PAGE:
Sit in ordered rows. Do what your told. Donâ€™t question the authority. Stick to this plan and schedule. If youâ€™re â€œgoodâ€, youâ€™ll be rewarded. No, you donâ€™t get a say… Sounds like a bad gig, but it reflects two related systems where we spend much of our waking lives: school and work. This is the â€œfactoryâ€ model (interpreted in a loose sense). School teaches us to follow directions, be compliant, and be like everyone else. It’s perfect training for a corporate world where itâ€™s the same raw deal.
Is it surprising that students donâ€™t care to â€œlearnâ€ (is this really even learning?) when our education system reflects this dehumanizing factory model? Is it shocking that students are glued to the extrinsic motivation of getting good grades with that promise that itâ€™ll lead to a â€œgood jobâ€? Thatâ€™s what theyâ€™re taught after all. Thereâ€™s pressure on all sides, from society at large to guidance figures, that this is supposedly the only way. Those that seek to be different or creative are often lashed out upon – I know this all too well.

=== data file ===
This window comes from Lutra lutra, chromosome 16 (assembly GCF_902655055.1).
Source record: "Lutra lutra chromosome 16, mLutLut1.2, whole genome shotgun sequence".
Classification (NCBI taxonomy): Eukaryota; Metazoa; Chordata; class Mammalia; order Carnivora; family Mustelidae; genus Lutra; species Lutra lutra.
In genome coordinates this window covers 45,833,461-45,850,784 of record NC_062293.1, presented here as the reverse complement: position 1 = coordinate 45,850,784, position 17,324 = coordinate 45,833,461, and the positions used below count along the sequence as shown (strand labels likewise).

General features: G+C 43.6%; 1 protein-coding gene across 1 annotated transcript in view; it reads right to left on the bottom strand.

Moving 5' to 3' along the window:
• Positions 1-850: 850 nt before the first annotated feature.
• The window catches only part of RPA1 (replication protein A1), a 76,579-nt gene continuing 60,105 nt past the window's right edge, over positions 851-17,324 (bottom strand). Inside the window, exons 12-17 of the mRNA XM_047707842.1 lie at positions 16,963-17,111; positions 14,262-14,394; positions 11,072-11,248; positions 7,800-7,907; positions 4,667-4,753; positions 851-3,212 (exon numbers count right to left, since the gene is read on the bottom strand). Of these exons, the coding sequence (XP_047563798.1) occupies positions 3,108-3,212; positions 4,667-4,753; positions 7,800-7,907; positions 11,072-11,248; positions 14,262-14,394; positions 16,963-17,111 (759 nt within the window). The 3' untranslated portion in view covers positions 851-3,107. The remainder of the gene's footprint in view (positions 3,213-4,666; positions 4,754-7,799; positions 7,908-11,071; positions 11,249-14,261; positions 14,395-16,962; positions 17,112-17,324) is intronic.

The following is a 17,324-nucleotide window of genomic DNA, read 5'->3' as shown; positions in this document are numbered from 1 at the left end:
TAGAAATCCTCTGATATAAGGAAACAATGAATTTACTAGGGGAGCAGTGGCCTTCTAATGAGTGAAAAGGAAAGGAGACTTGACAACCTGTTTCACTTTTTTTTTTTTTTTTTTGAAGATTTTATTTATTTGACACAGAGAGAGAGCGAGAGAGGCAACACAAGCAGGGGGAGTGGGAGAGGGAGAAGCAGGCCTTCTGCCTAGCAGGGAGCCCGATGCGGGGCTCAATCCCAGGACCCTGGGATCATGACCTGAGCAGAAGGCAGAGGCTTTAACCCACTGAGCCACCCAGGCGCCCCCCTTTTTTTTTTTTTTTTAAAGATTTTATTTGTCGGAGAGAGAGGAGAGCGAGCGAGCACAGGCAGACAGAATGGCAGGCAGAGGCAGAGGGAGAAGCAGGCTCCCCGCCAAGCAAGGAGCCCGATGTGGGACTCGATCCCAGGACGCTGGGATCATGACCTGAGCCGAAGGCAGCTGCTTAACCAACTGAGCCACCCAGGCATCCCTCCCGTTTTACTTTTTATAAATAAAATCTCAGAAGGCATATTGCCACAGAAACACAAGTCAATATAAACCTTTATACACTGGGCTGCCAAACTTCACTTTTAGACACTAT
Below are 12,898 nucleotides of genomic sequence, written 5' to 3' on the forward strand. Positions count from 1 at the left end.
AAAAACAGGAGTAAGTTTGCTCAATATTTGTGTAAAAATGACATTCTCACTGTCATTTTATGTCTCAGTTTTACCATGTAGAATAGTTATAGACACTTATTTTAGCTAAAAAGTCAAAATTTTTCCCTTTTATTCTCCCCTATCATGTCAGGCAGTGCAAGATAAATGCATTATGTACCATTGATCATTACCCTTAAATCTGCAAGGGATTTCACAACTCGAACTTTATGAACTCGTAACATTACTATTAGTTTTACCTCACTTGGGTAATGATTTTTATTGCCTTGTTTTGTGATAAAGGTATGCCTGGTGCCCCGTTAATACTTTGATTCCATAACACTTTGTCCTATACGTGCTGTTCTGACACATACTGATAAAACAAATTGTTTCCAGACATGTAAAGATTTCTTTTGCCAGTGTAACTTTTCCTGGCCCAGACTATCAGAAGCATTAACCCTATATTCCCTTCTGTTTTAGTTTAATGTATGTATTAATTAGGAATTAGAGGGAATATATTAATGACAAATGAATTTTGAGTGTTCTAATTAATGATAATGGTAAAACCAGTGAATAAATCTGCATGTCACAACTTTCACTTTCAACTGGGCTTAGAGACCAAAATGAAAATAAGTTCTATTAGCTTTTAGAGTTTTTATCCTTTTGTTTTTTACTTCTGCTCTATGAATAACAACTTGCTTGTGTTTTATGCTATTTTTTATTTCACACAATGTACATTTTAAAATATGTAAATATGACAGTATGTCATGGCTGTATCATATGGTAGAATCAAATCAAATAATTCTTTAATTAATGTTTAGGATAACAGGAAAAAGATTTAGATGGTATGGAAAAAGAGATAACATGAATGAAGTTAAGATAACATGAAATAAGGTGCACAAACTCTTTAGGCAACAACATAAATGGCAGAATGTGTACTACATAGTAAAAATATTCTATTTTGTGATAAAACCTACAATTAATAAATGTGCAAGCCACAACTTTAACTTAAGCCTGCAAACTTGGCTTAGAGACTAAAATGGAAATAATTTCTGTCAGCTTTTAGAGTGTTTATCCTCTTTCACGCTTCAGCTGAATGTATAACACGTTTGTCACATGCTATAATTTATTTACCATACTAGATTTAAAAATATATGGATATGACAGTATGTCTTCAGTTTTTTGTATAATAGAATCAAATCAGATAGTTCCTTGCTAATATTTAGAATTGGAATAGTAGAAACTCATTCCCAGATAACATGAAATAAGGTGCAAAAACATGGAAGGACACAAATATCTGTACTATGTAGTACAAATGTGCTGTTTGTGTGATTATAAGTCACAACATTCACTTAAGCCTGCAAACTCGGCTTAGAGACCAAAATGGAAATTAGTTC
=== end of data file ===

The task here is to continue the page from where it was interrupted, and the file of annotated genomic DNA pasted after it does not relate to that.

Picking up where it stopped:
When I was in school, my vision in education was about actually learning something (and everything). My motivation was intrinsic. I found the whole notion of grades and exams to be a hindrance. Most classmates seemed incapable of understanding this – they were institutionalized: set on the track to be unquestioning direction-followers. The few that understood my perspective considered me to be naive – that that this wasnâ€™t the way the world worked and that I’d end up screwing myself over with such idealism. I was constantly challenged about my approach. Why are you taking this class? Itâ€™s not a requirement and it wonâ€™t help your career. Why arenâ€™t you memorizing this and that? How about doing something that will look good on your transcript or resume? How can you ask the teacher that question? But I managed to do alright. I survived the system because my intrinsic desire to learn automatically bore good grades. And I sought out those good teachers that appreciated my perspective.